On 30 March, Minister of Economic Affairs and Climate Policy Eric Wiebes sent three letters to the House of Representatives about gas. One about hydrogen, one about green gas and an overarching letter on “the role of gas in the energy system of today and tomorrow”. In this third letter, he explained the role that gaseous energy sources currently play and will continue to play in the Dutch energy system in the future.
In his letter, the Minister gave a balanced and integrated presentation of the role of gas in the energy transition and the position of Dutch natural gas within this. NOGEPA is pleased that the government has set out a clear direction for the energy transition. It gives our industry sufficient guidance for the years ahead. The mantra that previously seemed so appealing to politicians and the public – time to go gasless – morphed in the letter into the gradual greenification of the gas system towards 2050. NOGEPA fully supports this approach as it corresponds to the “Ladder of 7” which we have been advocating for many years.
The government sees two main lines of action here:
- Firstly, reducing gas consumption through insulation and other saving measures. Because it is the consumption of fossil fuels that causes CO2 emissions
- Secondly, the gradual replacement of natural gas by other carbon-free gases and the use of CCS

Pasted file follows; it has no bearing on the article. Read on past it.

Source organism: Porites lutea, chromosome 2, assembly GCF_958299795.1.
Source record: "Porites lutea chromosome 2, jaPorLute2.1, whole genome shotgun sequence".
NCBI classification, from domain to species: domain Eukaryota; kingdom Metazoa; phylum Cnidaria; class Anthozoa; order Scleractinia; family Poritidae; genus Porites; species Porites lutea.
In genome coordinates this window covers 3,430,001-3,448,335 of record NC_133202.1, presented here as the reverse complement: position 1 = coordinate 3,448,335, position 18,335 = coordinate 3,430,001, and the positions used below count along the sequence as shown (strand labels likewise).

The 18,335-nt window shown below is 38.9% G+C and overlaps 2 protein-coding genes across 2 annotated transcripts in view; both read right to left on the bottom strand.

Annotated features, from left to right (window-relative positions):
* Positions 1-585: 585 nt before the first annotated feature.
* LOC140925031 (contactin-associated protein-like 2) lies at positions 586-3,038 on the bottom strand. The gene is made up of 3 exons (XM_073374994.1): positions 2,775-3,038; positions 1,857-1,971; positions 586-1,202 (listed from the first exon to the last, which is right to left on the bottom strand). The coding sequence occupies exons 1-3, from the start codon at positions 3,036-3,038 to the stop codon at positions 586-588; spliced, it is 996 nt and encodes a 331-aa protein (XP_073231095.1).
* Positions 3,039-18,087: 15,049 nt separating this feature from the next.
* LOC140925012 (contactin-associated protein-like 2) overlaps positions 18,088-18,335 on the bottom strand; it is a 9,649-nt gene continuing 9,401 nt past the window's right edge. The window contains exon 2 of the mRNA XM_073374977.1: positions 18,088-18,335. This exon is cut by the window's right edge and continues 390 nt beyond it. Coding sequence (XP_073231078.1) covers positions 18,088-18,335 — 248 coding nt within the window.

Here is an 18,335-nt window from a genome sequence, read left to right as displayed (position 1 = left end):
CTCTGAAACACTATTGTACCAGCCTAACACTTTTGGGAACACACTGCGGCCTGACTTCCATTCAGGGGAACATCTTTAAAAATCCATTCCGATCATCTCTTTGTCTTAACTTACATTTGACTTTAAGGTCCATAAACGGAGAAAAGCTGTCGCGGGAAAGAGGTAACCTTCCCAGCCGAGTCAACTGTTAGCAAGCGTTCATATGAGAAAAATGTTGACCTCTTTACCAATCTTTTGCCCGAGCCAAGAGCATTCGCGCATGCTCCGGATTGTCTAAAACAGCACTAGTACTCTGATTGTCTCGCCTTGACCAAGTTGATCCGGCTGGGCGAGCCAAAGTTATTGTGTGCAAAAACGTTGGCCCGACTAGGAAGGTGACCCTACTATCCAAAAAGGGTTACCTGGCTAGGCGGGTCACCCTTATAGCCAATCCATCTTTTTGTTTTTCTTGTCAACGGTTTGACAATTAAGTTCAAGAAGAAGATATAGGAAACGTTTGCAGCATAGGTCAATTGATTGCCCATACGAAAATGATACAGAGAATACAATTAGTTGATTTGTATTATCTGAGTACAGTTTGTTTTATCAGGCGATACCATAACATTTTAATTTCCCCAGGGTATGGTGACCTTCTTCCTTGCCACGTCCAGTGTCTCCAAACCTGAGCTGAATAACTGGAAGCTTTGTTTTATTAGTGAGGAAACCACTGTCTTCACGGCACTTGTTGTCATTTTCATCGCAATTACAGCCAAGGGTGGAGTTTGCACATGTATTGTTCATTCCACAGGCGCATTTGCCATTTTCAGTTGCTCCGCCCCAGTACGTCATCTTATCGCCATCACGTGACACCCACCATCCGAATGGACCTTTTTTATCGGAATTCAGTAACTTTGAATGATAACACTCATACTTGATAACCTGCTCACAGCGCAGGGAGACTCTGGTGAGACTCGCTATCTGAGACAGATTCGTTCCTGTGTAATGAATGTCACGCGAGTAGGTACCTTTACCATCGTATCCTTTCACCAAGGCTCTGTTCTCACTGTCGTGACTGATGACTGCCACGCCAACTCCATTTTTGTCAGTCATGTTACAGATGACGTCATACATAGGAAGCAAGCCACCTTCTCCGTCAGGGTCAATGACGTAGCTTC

Furthermore, the letter discusses the value of the existing gas infrastructure for the new system and the knowledge available among the members of NOGEPA and elsewhere in the industry.
The Minister states resolutely that the Netherlands will need natural gas for a long time to come. And as long as this remains the case and as long as we have the reserves, the government prefers domestic small-field gas production. These fields have become even more important in the eyes of the government since the closure of the Groningen field. Domestic gas production is better for the climate, generates money rather than costing money, and is good for employment and preservation of knowledge about the subsoil (important for geothermal energy and/or storage of CCS or sustainable gases).
Finally, in his letter, the Minister addresses the issue of strengthening the investment climate for oil and gas production. Investment in new oil and gas production is currently very limited, in contrast to the situation in the United Kingdom and Norway, for example. The consequences of this are clearly described in the report of The Hague Centre for Strategic Studies published in February. In May 2018, the Minister announced an increase in the investment relief for new activities in order to strengthen the investment climate and to help get investments back on track. The signs are that this will be implemented soon. And this is what is needed. Given the current gas prices, it is a matter of urgency. Increasing the investment relief is an essential condition to keep Dutch gas production going and to prevent a situation where investments largely take place in our neighbouring countries. Other ways of improving the investment climate include speeding up licensing procedures and avoiding additional costs, for example, due to overly stringent national environmental measures or a unilateral national CO2 levy.
Gas will continue to be an important part of our energy mix in the coming decades. Not just natural gas, but increasingly also sustainable gases. NOGEPA members have a lot to offer in this transition process. They produce Dutch natural gas in a safe and responsible manner and invest in new projects and production, therefore preventing the Netherlands from having to import gas unnecessarily. This is good for the climate, for the Dutch treasury and for employment.